A Deadly Education left me with very mixed feelings. The opening line held so much promise. It offered conflict and an intriguing dichotomy right from the get-go. Such as, why would anyone want to kill the very person who’d saved their life? What more when they had saved them more than once? I wanted answers but didn’t feel like I got much by the end of the book. Is this one premise supposed to span across the entire series? Evidently, but the opening of the story arc for it didn’t turn out as solidly as I had hoped.
Technically, Christmas Cakes and Mistletoe Nights is a sequel to Cake Shop in the Garden but it stands quite well on its own. I actually only realised that it’s a sequel due to the summarised info dump during the first couple of chapters — think throwback highlight reel at the start of new seasons of TV shows. Once that’s done and dusted, it’s back to regular writing and storytelling.
As a standalone sequel, A Closed and Common Orbit did well to outline the setting. I think new readers would be able to understand things just fine. At the same time, it further expanded the world building for those who’ve read The Long Way to a Small, Angry Planet. The characters remained central to the plot of A Closed and Common Orbit as well, thereby justifying the slow pacing.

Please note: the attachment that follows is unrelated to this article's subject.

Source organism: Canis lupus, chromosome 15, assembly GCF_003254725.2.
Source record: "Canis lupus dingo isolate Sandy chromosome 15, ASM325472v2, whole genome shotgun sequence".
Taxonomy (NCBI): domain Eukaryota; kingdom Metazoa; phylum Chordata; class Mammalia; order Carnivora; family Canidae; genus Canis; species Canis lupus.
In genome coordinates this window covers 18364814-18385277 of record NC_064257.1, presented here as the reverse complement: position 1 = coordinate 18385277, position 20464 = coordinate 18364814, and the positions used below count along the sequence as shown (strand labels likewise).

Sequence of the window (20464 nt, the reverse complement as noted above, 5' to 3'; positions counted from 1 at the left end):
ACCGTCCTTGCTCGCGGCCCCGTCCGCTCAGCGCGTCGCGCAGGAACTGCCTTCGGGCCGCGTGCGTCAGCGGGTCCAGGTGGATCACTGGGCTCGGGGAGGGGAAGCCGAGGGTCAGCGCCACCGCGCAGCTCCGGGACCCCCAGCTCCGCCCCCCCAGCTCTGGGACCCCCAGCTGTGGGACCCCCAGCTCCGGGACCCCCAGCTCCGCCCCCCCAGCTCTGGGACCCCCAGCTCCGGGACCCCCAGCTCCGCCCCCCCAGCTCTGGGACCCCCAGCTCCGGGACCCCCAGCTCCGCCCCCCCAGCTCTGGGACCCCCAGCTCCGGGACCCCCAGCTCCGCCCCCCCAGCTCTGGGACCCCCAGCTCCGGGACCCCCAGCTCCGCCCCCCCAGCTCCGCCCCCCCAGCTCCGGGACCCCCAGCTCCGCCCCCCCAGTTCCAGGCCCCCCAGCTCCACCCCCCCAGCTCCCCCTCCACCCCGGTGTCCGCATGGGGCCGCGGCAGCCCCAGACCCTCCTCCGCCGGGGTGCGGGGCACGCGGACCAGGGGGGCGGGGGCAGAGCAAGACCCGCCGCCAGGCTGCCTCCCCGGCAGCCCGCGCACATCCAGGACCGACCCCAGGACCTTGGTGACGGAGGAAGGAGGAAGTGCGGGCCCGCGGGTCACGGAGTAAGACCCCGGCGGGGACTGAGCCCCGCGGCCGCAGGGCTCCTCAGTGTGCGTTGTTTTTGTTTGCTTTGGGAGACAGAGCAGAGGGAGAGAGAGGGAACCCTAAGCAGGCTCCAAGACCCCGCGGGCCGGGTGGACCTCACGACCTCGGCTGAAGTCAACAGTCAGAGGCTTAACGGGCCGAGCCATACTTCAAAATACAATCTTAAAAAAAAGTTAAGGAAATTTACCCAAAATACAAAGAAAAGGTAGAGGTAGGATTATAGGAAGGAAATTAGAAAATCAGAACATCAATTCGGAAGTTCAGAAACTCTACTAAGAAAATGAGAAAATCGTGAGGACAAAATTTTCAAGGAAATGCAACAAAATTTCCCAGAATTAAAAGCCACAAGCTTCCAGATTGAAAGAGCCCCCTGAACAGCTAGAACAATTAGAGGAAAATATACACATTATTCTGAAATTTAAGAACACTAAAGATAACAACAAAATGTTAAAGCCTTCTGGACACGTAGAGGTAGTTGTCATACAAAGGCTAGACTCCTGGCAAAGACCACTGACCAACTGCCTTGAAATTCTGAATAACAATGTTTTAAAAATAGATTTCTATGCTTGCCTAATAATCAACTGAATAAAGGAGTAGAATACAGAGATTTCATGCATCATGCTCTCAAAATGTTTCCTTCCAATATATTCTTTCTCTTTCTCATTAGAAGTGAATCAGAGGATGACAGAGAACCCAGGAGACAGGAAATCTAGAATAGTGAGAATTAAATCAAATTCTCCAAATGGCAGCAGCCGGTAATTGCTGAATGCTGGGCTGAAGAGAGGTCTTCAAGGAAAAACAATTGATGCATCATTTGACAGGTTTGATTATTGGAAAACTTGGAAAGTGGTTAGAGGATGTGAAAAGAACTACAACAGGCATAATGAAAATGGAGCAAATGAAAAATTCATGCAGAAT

Thrillers are books I rarely pick up because I’m not fond of scaring myself for the sake of it. Besides, there’s enough in the news to keep me up all night. When it came to The Special Ones however, I decided the genre didn’t matter because it was set in a cult. I’ve always been fascinated by religion, cults, beliefs, etc, so my curiosity got the better of me.
Before receiving a review copy of The Call, I hadn’t heard of it. Reviews on Goodreads were few and vague. The synopsis didn’t give much away either. All I knew was that this would be a book of horror — a genre I generally avoid. In any case, with Halloween around the bend, I thought I should at least read one creepy book this month.